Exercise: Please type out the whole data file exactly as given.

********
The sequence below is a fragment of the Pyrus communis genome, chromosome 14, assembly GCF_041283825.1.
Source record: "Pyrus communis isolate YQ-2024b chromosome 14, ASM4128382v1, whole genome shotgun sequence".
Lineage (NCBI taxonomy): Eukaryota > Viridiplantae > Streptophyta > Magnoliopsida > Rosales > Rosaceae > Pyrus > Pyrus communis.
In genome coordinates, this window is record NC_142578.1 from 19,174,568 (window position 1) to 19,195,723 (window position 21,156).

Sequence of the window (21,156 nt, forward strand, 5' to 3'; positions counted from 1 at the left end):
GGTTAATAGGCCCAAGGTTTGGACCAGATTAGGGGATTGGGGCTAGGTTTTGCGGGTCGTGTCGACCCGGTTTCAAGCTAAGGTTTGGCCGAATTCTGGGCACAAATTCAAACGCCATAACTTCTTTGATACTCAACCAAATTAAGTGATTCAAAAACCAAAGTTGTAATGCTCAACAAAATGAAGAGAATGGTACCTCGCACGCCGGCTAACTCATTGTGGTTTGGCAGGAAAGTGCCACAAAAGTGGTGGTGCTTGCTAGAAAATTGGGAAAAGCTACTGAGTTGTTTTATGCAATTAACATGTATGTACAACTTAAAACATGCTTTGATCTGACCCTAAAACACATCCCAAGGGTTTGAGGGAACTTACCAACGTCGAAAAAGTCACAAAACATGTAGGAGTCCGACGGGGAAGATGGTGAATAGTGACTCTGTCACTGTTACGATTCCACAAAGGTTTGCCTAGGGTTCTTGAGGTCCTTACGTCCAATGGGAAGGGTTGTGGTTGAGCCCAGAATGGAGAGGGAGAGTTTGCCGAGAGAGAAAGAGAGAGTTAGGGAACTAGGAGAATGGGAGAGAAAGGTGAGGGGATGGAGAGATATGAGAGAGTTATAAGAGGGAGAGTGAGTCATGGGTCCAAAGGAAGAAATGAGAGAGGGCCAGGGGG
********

The sequence below is a fragment of the Pyrus communis genome, chromosome 14, assembly GCF_041283825.1.
Source record: "Pyrus communis isolate YQ-2024b chromosome 14, ASM4128382v1, whole genome shotgun sequence".
Lineage (NCBI taxonomy): Eukaryota > Viridiplantae > Streptophyta > Magnoliopsida > Rosales > Rosaceae > Pyrus > Pyrus communis.
In genome coordinates, this window is record NC_142578.1 from 19,174,568 (window position 1) to 19,195,723 (window position 21,156).

Sequence of the window (21,156 nt, forward strand, 5' to 3'; positions counted from 1 at the left end):
GGTTAATAGGCCCAAGGTTTGGACCAGATTAGGGGATTGGGGCTAGGTTTTGCGGGTCGTGTCGACCCGGTTTCAAGCTAAGGTTTGGCCGAATTCTGGGCACAAATTCAAACGCCATAACTTCTTTGATACTCAACCAAATTAAGTGATTCAAAAACCAAAGTTGTAATGCTCAACAAAATGAAGAGAATGGTACCTCGCACGCCGGCTAACTCATTGTGGTTTGGCAGGAAAGTGCCACAAAAGTGGTGGTGCTTGCTAGAAAATTGGGAAAAGCTACTGAGTTGTTTTATGCAATTAACATGTATGTACAACTTAAAACATGCTTTGATCTGACCCTAAAACACATCCCAAGGGTTTGAGGGAACTTACCAACGTCGAAAAAGTCACAAAACATGTAGGAGTCCGACGGGGAAGATGGTGAATAGTGACTCTGTCACTGTTACGATTCCACAAAGGTTTGCCTAGGGTTCTTGAGGTCCTTACGTCCAATGGGAAGGGTTGTGGTTGAGCCCAGAATGGAGAGGGAGAGTTTGCCGAGAGAGAAAGAGAGAGTTAGGGAACTAGGAGAATGGGAGAGAAAGGTGAGGGGATGGAGAGATATGAGAGAGTTATAAGAGGGAGAGTGAGTCATGGGTCCAAAGGAAGAAATGAGAGAGGGCCAGGGGG